I quit drinking on August 6, 2014, roughly 24 hours after I found my then-girlfriend’s mom dead on the floor of her bathroom next to a smoldering charcoal grill. I also quit drinking on June 27, 2015, December 31, 2015, January 1, 2016 and August 11, 2016–the last one coinciding with the day I worked up the courage to finally break up with the woman for whom I literally carried a corpse.
I’ve become intimate with my alcoholism in the last five years. It’s become one of my nearest and dearest friends during a period of endless upheaval in my life: a warm, fuzzy sweater to protect against the winter of my discontent. As loved ones were peeled away from me, one by one, my alcoholism was always there, waiting next to an empty stool or in dark and dusty booths in the back of the bar. When I traveled somewhere new, alcoholism guided me to the pubs where locals drank–usually to avoid talking to people like me.
I quit drinking on May 20, 2019. Yesterday.
Today, I’m sitting in one of my all-time favorite bars, nursing a scalding hot cup of mint tea and anxiously fumbling with an A.A. token commemorating 24 hours of sobriety. The bartender–a towering, gregarious grad student who has never, not once, had to light her own cigarette–is scowling at the sudden downpour outside, which has indefinitely delayed her state-mandated smoke break. Next to me at the bar is another regular, the unfortunately named Guy Fox, who has an infuriating habit of asking for lime juice in every single drink he orders.
Shot of Buffalo Trace whiskey?
Something called an “Adios, motherfucker?”
“It’s so I always know which drink is mine at a party,” Guy Fox once told me while he was cutting limes in the tiny kitchen of his studio apartment. “Plus, I’ll never get scurvy.”
It’s early on Tuesday evening, but space is limited inside the downtown bar. A handful of the patrons are regulars like Guy Fox and me; the rest are small groups who ducked into the bar while fleeing the rain and decided to stay for a drink or two or five. Almost everyone is complaining about television, but I can’t hear them, seeing as I’m busy staring intently at the fridge full of beer behind the bar. A picture of Hank Williams, printed on cheap yellow paper, is inexplicably taped to the corner of the glass door. I glance over at the leaky taps next to the fridge; every drip is a tear shed by my old friend alcoholism.
I flip the token in the air with my right thumb, snatch it back with my left and slap it onto the laminated wood bar. Heads. 25 hours sober.
The rain has slowed to a drizzle, so I walk outside for a cigarette, clutching my mint tea.
No one believes me when I tell them that my first legal drink was at 19, in a dive bar in old East Berlin. It was around four in the afternoon on a sweltering August day, and I was seeking shelter from the vengeful sun. The bar reeked of vomit and roughly a century of cigarette smoke, but it was dark and had its air conditioner set to “gas-station walk-in cooler.” I tried to order a pint of beer in German, but the bartender interrupted me in near-perfect English.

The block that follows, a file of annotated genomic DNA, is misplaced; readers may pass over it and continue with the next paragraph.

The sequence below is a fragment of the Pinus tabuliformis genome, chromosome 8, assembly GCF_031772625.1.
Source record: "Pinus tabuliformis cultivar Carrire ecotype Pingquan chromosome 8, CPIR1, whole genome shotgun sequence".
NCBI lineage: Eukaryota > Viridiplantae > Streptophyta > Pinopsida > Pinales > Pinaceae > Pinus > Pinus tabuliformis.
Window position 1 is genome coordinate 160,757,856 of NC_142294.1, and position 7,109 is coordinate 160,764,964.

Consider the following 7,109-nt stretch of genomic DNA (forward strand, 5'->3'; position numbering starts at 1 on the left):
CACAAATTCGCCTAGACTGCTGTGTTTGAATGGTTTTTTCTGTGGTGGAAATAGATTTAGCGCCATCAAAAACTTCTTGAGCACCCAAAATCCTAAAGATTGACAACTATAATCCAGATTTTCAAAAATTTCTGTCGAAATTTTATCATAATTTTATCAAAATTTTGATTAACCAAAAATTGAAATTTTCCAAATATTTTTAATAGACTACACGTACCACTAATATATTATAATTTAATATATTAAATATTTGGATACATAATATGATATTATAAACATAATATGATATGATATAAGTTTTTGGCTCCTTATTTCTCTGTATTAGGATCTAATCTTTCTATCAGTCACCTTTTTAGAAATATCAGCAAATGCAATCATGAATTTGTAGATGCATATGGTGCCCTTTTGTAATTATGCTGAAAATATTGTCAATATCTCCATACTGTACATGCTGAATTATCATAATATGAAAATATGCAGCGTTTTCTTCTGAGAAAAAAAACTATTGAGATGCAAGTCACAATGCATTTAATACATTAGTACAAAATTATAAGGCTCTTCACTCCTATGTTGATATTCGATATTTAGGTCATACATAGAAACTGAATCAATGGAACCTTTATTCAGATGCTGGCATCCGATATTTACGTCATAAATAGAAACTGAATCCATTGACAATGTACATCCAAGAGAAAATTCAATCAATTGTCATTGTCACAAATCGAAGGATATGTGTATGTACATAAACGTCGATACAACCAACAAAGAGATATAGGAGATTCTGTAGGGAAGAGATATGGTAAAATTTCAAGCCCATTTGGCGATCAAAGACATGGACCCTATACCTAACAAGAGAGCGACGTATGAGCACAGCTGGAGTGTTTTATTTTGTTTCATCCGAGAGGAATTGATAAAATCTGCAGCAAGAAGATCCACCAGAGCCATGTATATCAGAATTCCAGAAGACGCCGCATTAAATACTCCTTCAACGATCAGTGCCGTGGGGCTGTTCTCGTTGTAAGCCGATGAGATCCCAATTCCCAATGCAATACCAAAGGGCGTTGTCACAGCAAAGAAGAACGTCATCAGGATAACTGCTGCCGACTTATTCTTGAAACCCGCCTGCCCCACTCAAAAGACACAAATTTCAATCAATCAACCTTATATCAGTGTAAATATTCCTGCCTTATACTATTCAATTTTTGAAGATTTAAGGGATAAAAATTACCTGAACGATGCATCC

“Don’t worry about it,” the bartender said, a faint smirk betraying what he really thought of me. “What will you be having?”
Moments later, I sat at a dirty table with a golden pint of lager. I snapped a photo with my phone (with the intent of making my friends back in the states jealous of my worldliness) then wrapped my hands around the chilled glass and held them there, savoring the moment.
It’s hard to think fondly about my time in Berlin anymore. On one hand, it was one of the most enlightening, exciting periods of my life–an adventure unlike anything I’d experienced before or since. On the other, I can trace my star-crossed love affair with alcohol back to that August day.
I took a sip of the cold, bitter beer, felt the froth tickle the mustache I had finally found the confidence to grow. Love at first sip. I took another drink–a bigger one this time–painting my upper lip a pale yellow. I took yet another drink, best described as a gulp, and felt liquid courage for the first time.
It’s not like that was the first time I ever drank; by the time I was 19, I was a seasoned professional. I had mastered drinking rye whiskey neat, could shoot tequila without salt or a lime most of the time and added shotgunning beer to my repertoire of drinking talents the night before I left for Europe. But this was the first time I understood drinking: the incredible, refreshing feeling of drinking a frosty beer after spending a hot summer day pounding city sidewalks; the quiet, meditative nature of having a beer alone; the power of alcohol on confidence and courage–how it could take sad, awkward, fearful boys and transform them, however briefly, into the men their fathers wanted them to be.
Two minutes and four gulps later and my glass was empty. I glanced at my handy book of travel phrases, then strode up to the English-speaking bartender and barked, “Ich hätte gerne einen hefeweizen, bitte!” I’ll always remember how hard he rolled his eyes before barking back: “Groß oder klein?”
I shrugged. The bartender said nothing else as he poured another pint and slid it across
Alcoholism is a daunting disease to overcome. It’s even more difficult when you can’t blame it on your alcoholic father.
I’ve only seen my dad drunk once. It was a few days before Christmas in 2005, the year my mom had decided to embrace her Jewish heritage and celebrate Hanukkah, despite protests from my father, a devoted Catholic. It took her weeks, but she finally got him to reluctantly agree, if only because he believed my brothers and I needed more culture in our lives.